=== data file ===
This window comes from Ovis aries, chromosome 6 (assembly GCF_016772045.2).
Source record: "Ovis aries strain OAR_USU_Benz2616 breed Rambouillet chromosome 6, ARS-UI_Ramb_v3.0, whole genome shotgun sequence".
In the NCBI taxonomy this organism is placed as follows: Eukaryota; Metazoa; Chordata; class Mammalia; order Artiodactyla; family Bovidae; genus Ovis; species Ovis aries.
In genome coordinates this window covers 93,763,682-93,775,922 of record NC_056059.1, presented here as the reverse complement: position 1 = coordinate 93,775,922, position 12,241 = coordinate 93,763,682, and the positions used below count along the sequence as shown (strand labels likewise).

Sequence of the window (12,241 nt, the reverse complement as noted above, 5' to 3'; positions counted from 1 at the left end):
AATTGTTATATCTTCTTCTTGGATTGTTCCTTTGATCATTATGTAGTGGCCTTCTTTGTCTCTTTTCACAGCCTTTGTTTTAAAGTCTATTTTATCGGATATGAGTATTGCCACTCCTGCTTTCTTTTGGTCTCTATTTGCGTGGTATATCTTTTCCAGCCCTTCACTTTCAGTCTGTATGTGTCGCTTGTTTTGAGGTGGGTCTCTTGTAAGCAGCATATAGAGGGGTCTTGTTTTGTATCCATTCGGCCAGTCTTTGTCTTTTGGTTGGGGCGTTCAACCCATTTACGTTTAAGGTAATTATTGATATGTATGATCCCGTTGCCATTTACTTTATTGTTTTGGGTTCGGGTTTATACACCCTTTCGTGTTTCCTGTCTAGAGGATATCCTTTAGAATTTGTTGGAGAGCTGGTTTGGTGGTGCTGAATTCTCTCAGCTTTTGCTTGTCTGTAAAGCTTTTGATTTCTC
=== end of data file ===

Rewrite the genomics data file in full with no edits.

This window comes from Ovis aries, chromosome 6 (assembly GCF_016772045.2).
Source record: "Ovis aries strain OAR_USU_Benz2616 breed Rambouillet chromosome 6, ARS-UI_Ramb_v3.0, whole genome shotgun sequence".
In the NCBI taxonomy this organism is placed as follows: Eukaryota; Metazoa; Chordata; class Mammalia; order Artiodactyla; family Bovidae; genus Ovis; species Ovis aries.
In genome coordinates this window covers 93,763,682-93,775,922 of record NC_056059.1, presented here as the reverse complement: position 1 = coordinate 93,775,922, position 12,241 = coordinate 93,763,682, and the positions used below count along the sequence as shown (strand labels likewise).

Sequence of the window (12,241 nt, the reverse complement as noted above, 5' to 3'; positions counted from 1 at the left end):
AATTGTTATATCTTCTTCTTGGATTGTTCCTTTGATCATTATGTAGTGGCCTTCTTTGTCTCTTTTCACAGCCTTTGTTTTAAAGTCTATTTTATCGGATATGAGTATTGCCACTCCTGCTTTCTTTTGGTCTCTATTTGCGTGGTATATCTTTTCCAGCCCTTCACTTTCAGTCTGTATGTGTCGCTTGTTTTGAGGTGGGTCTCTTGTAAGCAGCATATAGAGGGGTCTTGTTTTGTATCCATTCGGCCAGTCTTTGTCTTTTGGTTGGGGCGTTCAACCCATTTACGTTTAAGGTAATTATTGATATGTATGATCCCGTTGCCATTTACTTTATTGTTTTGGGTTCGGGTTTATACACCCTTTCGTGTTTCCTGTCTAGAGGATATCCTTTAGAATTTGTTGGAGAGCTGGTTTGGTGGTGCTGAATTCTCTCAGCTTTTGCTTGTCTGTAAAGCTTTTGATTTCTC